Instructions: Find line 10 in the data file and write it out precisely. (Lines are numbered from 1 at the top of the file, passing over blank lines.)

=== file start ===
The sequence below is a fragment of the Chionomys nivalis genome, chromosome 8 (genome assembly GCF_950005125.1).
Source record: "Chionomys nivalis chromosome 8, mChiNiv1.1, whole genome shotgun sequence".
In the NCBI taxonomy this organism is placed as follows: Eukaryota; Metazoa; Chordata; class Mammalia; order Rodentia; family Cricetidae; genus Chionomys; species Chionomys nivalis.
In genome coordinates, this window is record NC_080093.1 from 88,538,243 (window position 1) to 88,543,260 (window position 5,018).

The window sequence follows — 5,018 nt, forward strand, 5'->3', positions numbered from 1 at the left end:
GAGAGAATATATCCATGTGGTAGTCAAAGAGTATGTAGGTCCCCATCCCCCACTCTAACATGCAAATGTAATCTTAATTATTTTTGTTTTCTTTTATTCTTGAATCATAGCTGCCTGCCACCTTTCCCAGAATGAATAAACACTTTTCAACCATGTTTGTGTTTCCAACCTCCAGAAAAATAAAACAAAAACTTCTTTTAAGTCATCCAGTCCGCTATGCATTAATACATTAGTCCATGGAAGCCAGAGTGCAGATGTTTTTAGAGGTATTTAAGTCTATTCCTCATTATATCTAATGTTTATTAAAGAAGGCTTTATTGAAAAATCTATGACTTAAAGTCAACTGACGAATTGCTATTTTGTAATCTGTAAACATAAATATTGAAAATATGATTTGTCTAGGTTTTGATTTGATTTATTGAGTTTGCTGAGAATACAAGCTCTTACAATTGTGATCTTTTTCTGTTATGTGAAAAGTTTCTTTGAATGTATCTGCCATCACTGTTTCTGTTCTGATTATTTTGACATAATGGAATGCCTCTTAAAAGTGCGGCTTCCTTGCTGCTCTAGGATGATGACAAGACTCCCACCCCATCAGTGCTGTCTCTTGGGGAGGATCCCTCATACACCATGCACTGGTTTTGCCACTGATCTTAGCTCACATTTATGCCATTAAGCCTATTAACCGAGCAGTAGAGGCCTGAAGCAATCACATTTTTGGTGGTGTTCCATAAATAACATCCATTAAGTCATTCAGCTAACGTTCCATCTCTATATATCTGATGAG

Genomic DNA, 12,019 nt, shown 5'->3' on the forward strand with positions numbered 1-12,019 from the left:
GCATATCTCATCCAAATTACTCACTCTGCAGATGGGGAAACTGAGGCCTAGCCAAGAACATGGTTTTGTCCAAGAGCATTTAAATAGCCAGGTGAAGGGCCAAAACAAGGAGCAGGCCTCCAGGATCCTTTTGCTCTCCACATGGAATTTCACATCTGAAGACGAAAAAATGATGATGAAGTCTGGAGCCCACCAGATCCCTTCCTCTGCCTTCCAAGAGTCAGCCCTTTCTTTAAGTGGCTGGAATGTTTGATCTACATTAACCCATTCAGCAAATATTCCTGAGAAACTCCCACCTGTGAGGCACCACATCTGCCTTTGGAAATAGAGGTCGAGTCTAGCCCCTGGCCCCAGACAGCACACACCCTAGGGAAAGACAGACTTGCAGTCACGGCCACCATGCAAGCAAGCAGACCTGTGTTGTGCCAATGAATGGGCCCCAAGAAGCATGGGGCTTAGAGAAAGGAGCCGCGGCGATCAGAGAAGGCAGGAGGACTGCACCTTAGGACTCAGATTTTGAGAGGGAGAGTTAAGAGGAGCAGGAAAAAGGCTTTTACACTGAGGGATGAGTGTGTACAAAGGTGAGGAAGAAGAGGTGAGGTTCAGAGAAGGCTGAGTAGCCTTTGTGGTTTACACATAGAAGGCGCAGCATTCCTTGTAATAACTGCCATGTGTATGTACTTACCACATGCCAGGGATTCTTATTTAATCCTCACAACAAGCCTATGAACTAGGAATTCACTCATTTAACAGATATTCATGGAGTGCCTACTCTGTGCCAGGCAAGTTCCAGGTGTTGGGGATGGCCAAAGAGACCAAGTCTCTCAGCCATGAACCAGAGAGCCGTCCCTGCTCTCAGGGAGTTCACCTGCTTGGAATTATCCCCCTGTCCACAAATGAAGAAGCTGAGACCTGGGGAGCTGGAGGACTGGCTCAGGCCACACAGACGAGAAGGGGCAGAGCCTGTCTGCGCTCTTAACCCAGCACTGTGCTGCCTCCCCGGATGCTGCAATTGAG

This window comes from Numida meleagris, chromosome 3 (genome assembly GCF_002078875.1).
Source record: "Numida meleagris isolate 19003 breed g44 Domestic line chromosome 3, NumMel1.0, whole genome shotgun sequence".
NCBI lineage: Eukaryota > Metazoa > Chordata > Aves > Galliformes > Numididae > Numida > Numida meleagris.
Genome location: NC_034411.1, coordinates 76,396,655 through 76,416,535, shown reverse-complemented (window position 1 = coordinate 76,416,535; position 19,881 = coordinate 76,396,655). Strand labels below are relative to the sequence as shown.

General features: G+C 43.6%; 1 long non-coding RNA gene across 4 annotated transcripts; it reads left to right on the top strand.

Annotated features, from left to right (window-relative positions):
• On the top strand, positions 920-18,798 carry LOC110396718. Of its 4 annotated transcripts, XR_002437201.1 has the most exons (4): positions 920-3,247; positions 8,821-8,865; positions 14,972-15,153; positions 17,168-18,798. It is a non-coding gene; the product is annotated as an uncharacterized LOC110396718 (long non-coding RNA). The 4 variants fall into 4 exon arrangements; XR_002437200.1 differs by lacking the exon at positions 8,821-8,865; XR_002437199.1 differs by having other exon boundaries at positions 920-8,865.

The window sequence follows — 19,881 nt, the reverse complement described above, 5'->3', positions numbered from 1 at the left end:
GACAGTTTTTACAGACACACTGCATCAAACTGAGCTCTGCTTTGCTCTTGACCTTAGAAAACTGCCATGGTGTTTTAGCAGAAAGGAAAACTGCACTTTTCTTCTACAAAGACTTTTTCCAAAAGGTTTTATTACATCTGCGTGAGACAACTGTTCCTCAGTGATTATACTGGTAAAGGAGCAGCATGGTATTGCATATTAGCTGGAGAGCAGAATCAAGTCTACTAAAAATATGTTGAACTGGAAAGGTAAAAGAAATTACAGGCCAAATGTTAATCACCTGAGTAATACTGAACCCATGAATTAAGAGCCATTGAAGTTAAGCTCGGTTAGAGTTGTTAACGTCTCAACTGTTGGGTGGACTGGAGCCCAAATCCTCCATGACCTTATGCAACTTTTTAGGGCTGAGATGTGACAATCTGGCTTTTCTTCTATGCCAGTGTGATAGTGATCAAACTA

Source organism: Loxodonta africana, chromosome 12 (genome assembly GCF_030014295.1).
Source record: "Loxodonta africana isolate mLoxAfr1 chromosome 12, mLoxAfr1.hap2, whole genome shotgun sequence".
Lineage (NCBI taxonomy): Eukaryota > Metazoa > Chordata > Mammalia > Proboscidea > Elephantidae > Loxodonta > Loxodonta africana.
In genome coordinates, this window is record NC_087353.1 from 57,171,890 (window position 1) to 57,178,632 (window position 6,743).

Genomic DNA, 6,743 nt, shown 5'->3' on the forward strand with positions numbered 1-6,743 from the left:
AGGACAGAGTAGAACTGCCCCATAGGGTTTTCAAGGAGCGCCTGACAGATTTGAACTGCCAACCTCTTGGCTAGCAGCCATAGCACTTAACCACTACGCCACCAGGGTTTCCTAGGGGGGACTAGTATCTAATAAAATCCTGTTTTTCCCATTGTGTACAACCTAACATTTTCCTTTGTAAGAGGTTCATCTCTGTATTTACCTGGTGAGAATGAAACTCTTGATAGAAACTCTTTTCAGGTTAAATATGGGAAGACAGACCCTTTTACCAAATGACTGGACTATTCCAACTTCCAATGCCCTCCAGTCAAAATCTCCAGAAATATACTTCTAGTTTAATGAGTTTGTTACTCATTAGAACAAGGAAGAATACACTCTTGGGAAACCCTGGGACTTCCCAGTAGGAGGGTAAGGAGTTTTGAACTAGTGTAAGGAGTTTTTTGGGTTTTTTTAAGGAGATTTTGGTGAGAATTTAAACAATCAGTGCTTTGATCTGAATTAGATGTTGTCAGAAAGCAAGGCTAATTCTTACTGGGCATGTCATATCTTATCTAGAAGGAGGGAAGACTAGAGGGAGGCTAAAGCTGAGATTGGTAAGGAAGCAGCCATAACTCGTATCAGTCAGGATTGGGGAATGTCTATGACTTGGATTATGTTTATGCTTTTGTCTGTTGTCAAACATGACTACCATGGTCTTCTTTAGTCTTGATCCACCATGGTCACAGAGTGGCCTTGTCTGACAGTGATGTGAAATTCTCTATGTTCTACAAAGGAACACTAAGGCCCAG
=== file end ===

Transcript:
Source record: "Numida meleagris isolate 19003 breed g44 Domestic line chromosome 3, NumMel1.0, whole genome shotgun sequence".